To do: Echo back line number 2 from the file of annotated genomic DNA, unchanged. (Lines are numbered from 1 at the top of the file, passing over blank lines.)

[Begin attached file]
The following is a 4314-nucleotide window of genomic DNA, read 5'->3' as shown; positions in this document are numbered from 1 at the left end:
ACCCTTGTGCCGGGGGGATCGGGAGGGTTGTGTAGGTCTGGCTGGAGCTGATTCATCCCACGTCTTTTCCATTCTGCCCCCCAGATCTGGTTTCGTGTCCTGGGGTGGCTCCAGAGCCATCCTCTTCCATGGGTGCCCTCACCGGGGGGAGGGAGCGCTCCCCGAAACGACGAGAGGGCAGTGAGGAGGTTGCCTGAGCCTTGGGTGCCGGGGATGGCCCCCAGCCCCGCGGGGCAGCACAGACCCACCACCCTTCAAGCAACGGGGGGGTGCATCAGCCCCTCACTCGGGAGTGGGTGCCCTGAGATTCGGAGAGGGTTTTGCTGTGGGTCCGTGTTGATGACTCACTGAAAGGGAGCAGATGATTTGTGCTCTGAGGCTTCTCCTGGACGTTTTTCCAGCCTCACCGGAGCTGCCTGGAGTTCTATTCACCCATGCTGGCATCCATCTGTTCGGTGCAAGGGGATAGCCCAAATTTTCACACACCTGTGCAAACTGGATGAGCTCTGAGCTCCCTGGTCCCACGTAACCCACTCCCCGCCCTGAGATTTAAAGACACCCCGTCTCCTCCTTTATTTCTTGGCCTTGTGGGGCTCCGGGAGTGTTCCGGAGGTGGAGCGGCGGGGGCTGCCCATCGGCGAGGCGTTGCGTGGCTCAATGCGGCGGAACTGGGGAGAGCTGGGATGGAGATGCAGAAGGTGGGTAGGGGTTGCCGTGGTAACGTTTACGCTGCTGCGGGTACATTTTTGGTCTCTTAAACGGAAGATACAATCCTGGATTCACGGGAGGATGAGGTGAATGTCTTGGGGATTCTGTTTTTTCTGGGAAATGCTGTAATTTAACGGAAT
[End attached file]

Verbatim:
ACCCTTGTGCCGGGGGGATCGGGAGGGTTGTGTAGGTCTGGCTGGAGCTGATTCATCCCACGTCTTTTCCATTCTGCCCCCCAGATCTGGTTTCGTGTCCTGGGGTGGCTCCAGAGCCATCCTCTTCCATGGGTGCCCTCACCGGGGGGAGGGAGCGCTCCCCGAAACGACGAGAGGGCAGTGAGGAGGTTGCCTGAGCCTTGGGTGCCGGGGATGGCCCCCAGCCCCGCGGGGCAGCACAGACCCACCACCCTTCAAGCAACGGGGGGGTGCATCAGCCCCTCACTCGGGAGTGGGTGCCCTGAGATTCGGAGAGGGTTTTGCTGTGGGTCCGTGTTGATGACTCACTGAAAGGGAGCAGATGATTTGTGCTCTGAGGCTTCTCCTGGACGTTTTTCCAGCCTCACCGGAGCTGCCTGGAGTTCTATTCACCCATGCTGGCATCCATCTGTTCGGTGCAAGGGGATAGCCCAAATTTTCACACACCTGTGCAAACTGGATGAGCTCTGAGCTCCCTGGTCCCACGTAACCCACTCCCCGCCCTGAGATTTAAAGACACCCCGTCTCCTCCTTTATTTCTTGGCCTTGTGGGGCTCCGGGAGTGTTCCGGAGGTGGAGCGGCGGGGGCTGCCCATCGGCGAGGCGTTGCGTGGCTCAATGCGGCGGAACTGGGGAGAGCTGGGATGGAGATGCAGAAGGTGGGTAGGGGTTGCCGTGGTAACGTTTACGCTGCTGCGGGTACATTTTTGGTCTCTTAAACGGAAGATACAATCCTGGATTCACGGGAGGATGAGGTGAATGTCTTGGGGATTCTGTTTTTTCTGGGAAATGCTGTAATTTAACGGAAT